We can’t view people and technology as competitors. Trying to use technology to copy people or even replace them is the wrong approach. It is possible, of course, but it’s not a smart combination. A smart combination is when we view people and technology as complementary. For example, in aviation, the interaction between pilot and aircraft is what makes it possible to travel from A to B. Even in highly automated aircraft equipped with state-of-the-art technology, this is still the case. Monitoring automated flight is a challenging task, as is intervening in the event of an emergency. Flying requires airports, air traffic controllers, aircraft maintenance – all complex sociotechnical systems. These systems can be transposed onto the entire world of work, like process manufacturing, for example. Even the smartest factory will still need people.

And what if I just create a system without people? Then I won’t have an interplay-problem, and machines also cost less money than people in the long run...

Despite all the progress and technological developments, I still simply can’t imagine such a scenario. Theories that lean in this direction are, in my opinion, wrong. There are certainly individual tasks that can be completely automated. But there will always be some tasks in which people are involved, like maintaining and advancing systems, for example. To do these tasks, people will need to have operational knowledge of how to run the system. If I were to create a system so complex that no one could understand it, no one would be able to monitor it and control it in an emergency. This means that overall, it couldn’t be operated with the necessary level of safety. So you can certainly take automation too far. Believing that you’re being economically efficient by completely replacing humans with machines is simply an illusion. On the contrary, sometimes it’s actually more economical not to automate to the absolute limit, but instead to find the right mix of human and machine.

"Believing that you’re being economically efficient by completely replacing humans with machines is simply an illusion."

What can companies do to ensure that people and technology work together in the best possible way?

We have to further refine the methods we already know – after all, human-machine interaction is nothing new – against the backdrop of new technological developments, and make them suitable for use in the real world. A company’s attitude is also important. Do I view my employees as a central asset, in the sense that they are a valuable source of knowledge and experience? Or do I simply see them as production factors that need to be automated away as much as possible? My position is clear: competitive advantages in this part of the world aren’t found in technology, but in the minds and hands of our employees. The competition can always acquire technology. The trick is using the technology better than the competition. This transforms employees into the key competitive factor, because you can’t simply copy the intelligent combination of people, technology, and organization. Preserving and expanding knowledge and experience are central to this. The use of technology can’t lead to people losing knowledge and skills. If one day an aircraft is completely automated, it can’t be at the expense of the pilot’s flying skills. To prevent this, companies need to understand exactly what the core competencies are in the minds and hands of their employees, and how to automate so that those skills aren’t lost.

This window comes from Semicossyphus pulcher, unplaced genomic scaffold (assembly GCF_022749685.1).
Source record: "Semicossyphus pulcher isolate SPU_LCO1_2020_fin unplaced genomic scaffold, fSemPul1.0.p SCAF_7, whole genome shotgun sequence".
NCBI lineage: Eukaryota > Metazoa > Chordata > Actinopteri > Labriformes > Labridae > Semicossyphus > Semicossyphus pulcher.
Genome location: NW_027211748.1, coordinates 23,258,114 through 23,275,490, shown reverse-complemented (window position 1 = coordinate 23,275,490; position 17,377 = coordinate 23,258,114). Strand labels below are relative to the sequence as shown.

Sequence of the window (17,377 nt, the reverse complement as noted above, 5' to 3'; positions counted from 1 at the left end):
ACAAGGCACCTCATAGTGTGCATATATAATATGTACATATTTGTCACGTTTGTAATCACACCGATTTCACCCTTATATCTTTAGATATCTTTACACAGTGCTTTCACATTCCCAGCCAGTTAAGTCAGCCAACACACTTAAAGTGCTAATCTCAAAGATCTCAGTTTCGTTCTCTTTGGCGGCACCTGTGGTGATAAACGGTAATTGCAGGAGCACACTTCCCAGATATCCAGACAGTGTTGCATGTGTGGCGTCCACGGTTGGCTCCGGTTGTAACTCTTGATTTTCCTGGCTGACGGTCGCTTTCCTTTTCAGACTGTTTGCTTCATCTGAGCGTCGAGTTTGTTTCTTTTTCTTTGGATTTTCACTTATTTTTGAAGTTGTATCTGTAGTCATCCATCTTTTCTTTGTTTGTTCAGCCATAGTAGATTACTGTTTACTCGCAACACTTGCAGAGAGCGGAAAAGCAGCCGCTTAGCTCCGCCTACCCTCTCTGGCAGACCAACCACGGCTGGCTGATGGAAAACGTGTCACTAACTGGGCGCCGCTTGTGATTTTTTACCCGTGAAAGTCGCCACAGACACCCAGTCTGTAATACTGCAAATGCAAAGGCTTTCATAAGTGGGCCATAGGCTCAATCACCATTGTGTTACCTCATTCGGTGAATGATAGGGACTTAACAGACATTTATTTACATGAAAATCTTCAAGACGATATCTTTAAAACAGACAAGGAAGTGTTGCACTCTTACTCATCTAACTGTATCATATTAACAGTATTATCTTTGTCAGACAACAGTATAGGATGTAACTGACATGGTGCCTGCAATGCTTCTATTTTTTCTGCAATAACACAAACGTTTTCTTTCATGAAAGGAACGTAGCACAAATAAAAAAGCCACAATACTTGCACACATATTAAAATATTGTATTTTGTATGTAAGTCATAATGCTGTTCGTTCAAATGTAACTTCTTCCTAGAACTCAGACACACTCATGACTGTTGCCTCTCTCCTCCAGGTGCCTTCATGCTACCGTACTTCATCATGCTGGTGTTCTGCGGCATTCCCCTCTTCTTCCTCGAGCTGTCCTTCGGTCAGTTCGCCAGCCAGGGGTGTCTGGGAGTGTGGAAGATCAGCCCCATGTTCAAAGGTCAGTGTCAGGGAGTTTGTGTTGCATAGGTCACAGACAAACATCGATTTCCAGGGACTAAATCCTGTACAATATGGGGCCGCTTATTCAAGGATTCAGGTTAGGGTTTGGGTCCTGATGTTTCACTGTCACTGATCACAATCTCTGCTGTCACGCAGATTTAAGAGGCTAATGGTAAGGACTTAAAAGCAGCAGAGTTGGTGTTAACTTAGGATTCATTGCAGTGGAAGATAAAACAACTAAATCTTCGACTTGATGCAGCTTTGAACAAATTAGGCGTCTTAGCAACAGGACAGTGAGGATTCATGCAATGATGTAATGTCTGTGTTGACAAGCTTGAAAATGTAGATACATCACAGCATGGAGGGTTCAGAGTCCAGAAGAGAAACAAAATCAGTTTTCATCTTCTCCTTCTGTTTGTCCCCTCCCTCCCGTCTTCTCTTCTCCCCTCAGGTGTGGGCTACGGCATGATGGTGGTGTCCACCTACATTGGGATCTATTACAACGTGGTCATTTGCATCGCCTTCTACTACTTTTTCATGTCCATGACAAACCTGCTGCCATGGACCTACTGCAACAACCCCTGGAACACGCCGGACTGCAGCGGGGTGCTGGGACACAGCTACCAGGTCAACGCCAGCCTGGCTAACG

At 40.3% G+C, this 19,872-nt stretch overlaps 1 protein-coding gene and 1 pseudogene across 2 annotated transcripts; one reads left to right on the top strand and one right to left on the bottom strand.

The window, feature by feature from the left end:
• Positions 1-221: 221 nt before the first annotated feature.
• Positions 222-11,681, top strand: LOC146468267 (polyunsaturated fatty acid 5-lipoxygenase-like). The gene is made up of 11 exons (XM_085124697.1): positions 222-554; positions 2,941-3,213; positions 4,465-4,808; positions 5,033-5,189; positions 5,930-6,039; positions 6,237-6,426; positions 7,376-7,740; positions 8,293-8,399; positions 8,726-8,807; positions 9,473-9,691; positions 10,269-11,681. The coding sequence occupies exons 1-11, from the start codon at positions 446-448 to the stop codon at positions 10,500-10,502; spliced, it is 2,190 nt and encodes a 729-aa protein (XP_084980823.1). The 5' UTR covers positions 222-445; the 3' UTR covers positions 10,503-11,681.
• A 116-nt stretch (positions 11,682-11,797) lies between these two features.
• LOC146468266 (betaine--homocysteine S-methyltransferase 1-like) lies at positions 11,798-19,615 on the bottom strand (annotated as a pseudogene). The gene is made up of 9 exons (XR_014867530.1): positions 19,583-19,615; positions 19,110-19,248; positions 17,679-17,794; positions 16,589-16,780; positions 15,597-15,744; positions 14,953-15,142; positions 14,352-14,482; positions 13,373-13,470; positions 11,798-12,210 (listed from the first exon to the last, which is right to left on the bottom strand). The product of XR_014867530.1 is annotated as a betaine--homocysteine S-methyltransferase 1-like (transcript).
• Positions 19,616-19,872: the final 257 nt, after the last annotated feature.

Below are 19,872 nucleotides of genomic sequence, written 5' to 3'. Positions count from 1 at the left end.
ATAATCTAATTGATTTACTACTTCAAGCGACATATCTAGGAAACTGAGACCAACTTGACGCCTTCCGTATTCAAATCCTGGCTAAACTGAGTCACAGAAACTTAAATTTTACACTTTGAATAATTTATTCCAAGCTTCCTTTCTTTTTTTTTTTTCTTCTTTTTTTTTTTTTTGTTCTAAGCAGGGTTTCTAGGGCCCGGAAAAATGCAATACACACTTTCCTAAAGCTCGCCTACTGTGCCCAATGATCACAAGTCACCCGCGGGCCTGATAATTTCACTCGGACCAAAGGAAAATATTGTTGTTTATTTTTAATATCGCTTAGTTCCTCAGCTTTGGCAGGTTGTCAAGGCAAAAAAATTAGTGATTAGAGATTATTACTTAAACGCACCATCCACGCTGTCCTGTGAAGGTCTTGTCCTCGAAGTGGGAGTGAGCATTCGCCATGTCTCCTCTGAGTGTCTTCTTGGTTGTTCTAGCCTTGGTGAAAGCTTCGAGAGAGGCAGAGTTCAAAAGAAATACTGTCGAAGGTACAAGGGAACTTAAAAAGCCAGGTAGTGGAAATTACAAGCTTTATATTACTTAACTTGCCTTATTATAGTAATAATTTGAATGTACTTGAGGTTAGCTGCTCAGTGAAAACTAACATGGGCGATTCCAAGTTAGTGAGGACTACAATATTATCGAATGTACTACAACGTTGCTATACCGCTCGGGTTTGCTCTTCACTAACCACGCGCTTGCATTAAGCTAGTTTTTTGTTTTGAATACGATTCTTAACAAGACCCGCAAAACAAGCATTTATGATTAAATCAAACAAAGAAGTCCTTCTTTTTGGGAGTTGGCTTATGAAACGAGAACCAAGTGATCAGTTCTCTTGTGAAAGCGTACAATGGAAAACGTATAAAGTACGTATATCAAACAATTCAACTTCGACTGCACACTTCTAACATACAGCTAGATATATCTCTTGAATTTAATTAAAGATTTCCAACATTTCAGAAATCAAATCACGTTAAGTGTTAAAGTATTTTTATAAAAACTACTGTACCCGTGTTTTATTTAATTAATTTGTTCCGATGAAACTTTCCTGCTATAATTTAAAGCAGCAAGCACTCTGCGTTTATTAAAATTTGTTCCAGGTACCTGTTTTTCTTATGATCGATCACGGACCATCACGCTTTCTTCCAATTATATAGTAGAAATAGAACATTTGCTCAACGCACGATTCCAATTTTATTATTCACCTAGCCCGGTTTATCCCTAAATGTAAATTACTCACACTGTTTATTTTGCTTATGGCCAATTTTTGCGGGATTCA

You’re an expert in industrial psychology. From a psychological perspective, what effect does automation – and the resulting change in work – have on people?

Besides what I’ve mentioned so far, change makes people nervous. This is especially true when the change directly affects the employees themselves and they have to worry about losing control over what happens to them. This is when fears arise. We need to be careful that these fears don’t cause people to resist change. After all, companies are highly dependent on technological progress in order to remain competitive in the global marketplace. In other words, we must give as much control as possible to those affected by change by getting them involved in shaping the change.

That sounds all well and good – in theory. But how can companies actually implement a change process like this in the real world?

First, companies and their managers must understand that often it isn’t the new technology or automation that triggers resistance, or at least skepticism, but loss of control. Interestingly enough, excellent change management is still often regarded as nice-to-have, even though it’s an absolute must-have. Companies need to get their employees involved if the change is going to succeed. After all, it is precisely those employees who know the systems, machines, and processes. With their knowledge, they are by far the best and most effective way to manage change. If you don’t get them on board, they increasingly keep that knowledge to themselves because it protects them from being displaced by change. So you have to show that you’re committed to them – and you do that by involving them in the automation process. This doesn’t have anything to do with being nice, nor with the equally important ethical responsibility companies have for their employees. You can implement all the automation in the world, but new systems still need people to function.